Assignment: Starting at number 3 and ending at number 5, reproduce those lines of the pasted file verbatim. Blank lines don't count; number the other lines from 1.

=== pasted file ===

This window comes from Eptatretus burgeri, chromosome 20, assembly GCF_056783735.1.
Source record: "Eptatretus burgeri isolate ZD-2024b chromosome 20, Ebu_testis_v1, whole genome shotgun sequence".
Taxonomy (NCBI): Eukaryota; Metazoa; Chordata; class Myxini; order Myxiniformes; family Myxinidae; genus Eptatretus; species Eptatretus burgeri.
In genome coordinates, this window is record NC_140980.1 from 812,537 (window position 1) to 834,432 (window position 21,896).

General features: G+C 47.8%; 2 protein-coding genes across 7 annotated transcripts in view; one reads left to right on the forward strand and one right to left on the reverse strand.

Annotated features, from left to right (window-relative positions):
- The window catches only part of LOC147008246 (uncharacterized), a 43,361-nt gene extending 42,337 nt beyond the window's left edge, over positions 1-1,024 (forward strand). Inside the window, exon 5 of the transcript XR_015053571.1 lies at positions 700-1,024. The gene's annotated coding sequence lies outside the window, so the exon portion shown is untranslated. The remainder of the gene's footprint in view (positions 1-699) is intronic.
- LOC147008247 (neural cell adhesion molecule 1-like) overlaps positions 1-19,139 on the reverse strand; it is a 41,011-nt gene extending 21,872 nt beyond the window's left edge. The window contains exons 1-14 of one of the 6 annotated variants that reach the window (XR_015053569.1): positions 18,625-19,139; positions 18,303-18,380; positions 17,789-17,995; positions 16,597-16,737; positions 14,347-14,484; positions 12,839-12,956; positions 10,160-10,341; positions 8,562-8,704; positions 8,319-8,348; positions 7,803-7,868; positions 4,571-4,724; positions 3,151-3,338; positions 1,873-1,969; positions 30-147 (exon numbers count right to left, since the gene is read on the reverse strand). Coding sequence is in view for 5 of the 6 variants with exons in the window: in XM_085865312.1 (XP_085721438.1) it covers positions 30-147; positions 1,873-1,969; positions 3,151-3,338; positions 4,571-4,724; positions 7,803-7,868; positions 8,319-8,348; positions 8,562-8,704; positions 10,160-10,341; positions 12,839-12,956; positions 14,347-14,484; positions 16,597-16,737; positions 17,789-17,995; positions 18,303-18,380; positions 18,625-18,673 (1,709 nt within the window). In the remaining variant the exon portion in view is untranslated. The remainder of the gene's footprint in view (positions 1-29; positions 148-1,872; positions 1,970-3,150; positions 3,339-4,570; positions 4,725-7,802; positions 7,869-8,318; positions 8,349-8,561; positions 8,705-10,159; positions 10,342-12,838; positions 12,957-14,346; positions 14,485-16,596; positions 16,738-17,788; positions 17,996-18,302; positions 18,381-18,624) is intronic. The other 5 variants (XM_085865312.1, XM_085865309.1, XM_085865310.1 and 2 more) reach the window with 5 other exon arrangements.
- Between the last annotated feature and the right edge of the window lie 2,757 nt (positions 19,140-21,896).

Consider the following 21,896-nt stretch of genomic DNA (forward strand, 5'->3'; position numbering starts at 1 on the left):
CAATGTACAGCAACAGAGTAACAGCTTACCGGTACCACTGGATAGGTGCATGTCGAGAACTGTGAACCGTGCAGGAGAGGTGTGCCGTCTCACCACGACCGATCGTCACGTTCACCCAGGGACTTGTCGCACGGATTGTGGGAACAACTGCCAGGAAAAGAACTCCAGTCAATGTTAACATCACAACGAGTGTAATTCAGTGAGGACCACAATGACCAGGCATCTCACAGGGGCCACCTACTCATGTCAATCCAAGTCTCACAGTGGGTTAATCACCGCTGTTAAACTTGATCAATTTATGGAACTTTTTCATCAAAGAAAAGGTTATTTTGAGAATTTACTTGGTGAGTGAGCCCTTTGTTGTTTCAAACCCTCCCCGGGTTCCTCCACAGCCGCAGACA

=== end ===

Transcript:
Taxonomy (NCBI): Eukaryota; Metazoa; Chordata; class Myxini; order Myxiniformes; family Myxinidae; genus Eptatretus; species Eptatretus burgeri.
In genome coordinates, this window is record NC_140980.1 from 812,537 (window position 1) to 834,432 (window position 21,896).

General features: G+C 47.8%; 2 protein-coding genes across 7 annotated transcripts in view; one reads left to right on the forward strand and one right to left on the reverse strand.